If you review Krysta Harden’s career, she’s clearly qualified for the deputy secretary position at the U.S. Department of Agriculture.
With a wealth of knowledge on how both Washington and farms work, she has the background and expertise that are needed to be successful as the No. 2 official is the department that oversees farm policy and food programs. Over her 33-year career, she has proven to be capable and has exhibited strong leadership.
She would be an asset to the nation in this job that President Barack Obama nominated her for late last month.
Closer to home, having a Southwest Georgia native — Harden is a native of Mitchell County — in such a critical agricultural policy position would be a benefit to the region. While her scope would be vastly larger than one county or region tucked away in the corner of one state, her familiarity with Southwest Georgia growers’ issues and needs certainly has to be seen as a positive for our region.
Currently, Harden is chief of staff to Agriculture Secretary Tom Vilsack, a position she has held since 2011. She served as the department’s congressional liaison before that. Harden began working for former Rep. Charles Hatcher in 1980 when he was first campaigning for the U.S. House, taking a job as a receptionist. By the time Hatcher lost his seat as Second Congressional District representative to Rep. Sanford Bishop in 1992, Harden was serving as Hatcher’s chief of staff. She is a former staff director of the House Agriculture Peanut and Tobacco Subcommittee and worked six years as chief executive officer of the National Association of Conservation Districts, which represents the 3,000 districts tasked with carrying out natural resource management programs.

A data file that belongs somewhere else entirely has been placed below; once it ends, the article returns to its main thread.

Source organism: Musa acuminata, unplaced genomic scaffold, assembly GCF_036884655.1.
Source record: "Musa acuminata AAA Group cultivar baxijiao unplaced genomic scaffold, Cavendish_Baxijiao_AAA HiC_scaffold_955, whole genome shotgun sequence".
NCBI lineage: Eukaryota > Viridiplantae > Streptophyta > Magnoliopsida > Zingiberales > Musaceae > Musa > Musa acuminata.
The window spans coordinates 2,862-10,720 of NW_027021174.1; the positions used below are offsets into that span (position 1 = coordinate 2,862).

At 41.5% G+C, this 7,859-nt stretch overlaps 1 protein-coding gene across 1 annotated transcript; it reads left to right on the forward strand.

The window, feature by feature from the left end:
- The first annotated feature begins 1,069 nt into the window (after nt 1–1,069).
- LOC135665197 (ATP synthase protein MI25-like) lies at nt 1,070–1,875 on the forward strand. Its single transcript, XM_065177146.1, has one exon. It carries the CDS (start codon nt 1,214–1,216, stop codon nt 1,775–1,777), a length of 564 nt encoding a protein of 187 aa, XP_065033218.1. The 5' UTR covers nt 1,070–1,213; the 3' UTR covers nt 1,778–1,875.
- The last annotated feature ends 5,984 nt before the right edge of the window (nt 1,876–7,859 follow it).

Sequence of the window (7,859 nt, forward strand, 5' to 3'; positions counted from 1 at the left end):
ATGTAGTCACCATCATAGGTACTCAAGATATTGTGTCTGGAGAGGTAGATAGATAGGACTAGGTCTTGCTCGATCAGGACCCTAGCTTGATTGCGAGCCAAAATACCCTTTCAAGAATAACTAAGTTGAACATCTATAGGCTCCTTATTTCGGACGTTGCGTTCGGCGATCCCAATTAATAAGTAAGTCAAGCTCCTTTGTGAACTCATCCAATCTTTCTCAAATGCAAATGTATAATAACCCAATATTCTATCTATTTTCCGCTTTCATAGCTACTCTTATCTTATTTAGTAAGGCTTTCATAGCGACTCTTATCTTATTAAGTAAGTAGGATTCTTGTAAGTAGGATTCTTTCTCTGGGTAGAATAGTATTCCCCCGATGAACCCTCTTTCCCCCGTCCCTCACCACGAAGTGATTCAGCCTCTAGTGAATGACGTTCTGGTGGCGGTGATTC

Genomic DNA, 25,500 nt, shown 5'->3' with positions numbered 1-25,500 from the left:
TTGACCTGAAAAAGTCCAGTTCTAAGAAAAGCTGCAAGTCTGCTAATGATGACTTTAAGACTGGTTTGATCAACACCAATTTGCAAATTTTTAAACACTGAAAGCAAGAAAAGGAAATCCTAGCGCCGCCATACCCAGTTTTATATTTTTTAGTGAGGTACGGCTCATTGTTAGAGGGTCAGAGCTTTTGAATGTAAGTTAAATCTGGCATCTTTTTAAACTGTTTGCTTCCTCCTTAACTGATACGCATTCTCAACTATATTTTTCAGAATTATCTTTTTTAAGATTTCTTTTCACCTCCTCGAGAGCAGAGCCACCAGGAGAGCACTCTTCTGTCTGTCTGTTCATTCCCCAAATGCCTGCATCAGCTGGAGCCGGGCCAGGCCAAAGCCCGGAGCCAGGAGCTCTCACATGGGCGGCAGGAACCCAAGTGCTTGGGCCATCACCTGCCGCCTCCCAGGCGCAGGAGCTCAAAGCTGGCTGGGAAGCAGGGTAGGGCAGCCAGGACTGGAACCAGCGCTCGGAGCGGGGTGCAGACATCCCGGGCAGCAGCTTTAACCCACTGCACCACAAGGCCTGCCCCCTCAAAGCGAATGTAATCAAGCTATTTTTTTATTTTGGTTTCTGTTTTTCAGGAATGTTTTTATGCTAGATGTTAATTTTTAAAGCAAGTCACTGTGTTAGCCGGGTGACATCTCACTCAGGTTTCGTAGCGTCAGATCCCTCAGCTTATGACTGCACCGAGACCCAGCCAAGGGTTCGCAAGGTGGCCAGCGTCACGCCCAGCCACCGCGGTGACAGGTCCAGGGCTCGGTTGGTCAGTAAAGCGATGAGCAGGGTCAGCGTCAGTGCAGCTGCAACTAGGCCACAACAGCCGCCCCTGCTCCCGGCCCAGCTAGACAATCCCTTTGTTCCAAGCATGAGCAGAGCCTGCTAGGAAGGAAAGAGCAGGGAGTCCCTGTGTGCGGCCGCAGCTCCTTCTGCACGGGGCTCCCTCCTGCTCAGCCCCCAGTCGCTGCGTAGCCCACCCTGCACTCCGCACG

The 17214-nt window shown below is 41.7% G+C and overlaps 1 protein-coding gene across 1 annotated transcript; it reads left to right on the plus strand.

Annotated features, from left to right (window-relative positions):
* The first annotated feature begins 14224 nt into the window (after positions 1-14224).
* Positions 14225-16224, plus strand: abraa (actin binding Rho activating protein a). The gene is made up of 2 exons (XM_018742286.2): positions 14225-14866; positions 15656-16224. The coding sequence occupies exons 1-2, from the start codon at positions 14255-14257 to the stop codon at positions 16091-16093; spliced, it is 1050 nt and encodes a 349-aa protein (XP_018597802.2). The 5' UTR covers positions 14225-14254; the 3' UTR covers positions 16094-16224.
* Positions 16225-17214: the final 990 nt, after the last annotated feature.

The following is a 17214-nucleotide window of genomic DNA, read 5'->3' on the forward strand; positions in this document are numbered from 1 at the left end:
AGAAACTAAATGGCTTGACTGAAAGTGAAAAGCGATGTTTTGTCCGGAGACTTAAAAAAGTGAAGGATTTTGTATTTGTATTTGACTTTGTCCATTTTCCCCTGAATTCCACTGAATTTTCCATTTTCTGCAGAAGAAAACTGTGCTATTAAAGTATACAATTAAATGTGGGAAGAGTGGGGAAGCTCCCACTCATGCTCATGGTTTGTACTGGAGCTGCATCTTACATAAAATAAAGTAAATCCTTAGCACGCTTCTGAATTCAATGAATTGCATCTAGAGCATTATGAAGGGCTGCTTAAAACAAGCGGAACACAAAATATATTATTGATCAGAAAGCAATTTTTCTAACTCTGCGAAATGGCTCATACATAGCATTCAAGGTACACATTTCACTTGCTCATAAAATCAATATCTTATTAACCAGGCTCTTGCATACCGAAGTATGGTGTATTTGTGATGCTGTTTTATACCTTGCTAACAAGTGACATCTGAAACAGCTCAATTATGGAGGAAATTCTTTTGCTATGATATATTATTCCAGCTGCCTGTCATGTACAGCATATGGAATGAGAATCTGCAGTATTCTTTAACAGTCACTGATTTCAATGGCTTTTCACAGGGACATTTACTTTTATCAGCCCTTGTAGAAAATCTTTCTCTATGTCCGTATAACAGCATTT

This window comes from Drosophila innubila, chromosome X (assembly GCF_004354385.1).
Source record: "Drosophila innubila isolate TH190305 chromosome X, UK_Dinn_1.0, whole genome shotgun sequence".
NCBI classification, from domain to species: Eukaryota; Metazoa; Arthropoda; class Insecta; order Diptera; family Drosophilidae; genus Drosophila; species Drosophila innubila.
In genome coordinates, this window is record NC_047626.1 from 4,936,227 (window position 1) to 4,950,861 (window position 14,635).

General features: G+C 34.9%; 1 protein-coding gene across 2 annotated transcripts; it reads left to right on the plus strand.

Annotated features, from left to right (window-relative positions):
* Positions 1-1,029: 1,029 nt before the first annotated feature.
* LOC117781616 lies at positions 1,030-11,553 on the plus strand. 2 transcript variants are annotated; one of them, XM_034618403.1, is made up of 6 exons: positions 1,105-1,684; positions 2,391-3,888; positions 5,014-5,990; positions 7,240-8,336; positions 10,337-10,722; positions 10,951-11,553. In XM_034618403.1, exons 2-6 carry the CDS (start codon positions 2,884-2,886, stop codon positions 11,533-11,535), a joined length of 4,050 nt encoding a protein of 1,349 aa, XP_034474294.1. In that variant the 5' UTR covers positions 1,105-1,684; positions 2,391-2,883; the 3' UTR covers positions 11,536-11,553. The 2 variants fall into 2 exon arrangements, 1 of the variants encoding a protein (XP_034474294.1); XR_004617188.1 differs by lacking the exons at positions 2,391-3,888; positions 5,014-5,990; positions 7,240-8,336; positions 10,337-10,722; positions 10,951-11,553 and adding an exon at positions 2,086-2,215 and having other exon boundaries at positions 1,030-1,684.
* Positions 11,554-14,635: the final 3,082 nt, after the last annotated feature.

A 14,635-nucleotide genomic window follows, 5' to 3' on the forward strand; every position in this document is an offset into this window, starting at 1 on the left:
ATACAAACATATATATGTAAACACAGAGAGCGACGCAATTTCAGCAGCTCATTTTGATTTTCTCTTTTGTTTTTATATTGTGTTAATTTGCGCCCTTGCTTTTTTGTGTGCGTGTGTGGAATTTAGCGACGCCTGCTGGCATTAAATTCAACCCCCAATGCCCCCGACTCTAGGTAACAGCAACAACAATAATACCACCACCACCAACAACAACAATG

She knows how Washington operates.
Back home, her family still owns its farm near Camilla. She’s seen first-hand the challenges that farmers face. She also has first-hand knowledge of how federal ag programs affect farmers and their ability to feed our nation.
She combines a wealth of knowledge with talent and leadership skills that all would benefit the USDA and those who utilize the department’s programs.
Harden’s nomination went before the Senate Committee on Agriculture, Nutrition and Forestry, where she received two strong endorsements from congressmen who know a thing or two about agriculture — Sen. Saxby Chambliss, R-Moultrie, ranking member and former chairman of the Senate committee, and Rep. Bishop, D-Albany, who serves on the House Appropriations Subcommittee on Agriculture, Rural Development, Food and Drug Administration, and Related Agencies.
As Bishop noted, Harden always has “shown herself to represent the highest standards of public service.”
It’s a brand of public service that would serve the USDA — and Americans — well. We hope the Senate will see that and quickly confirm her nomination.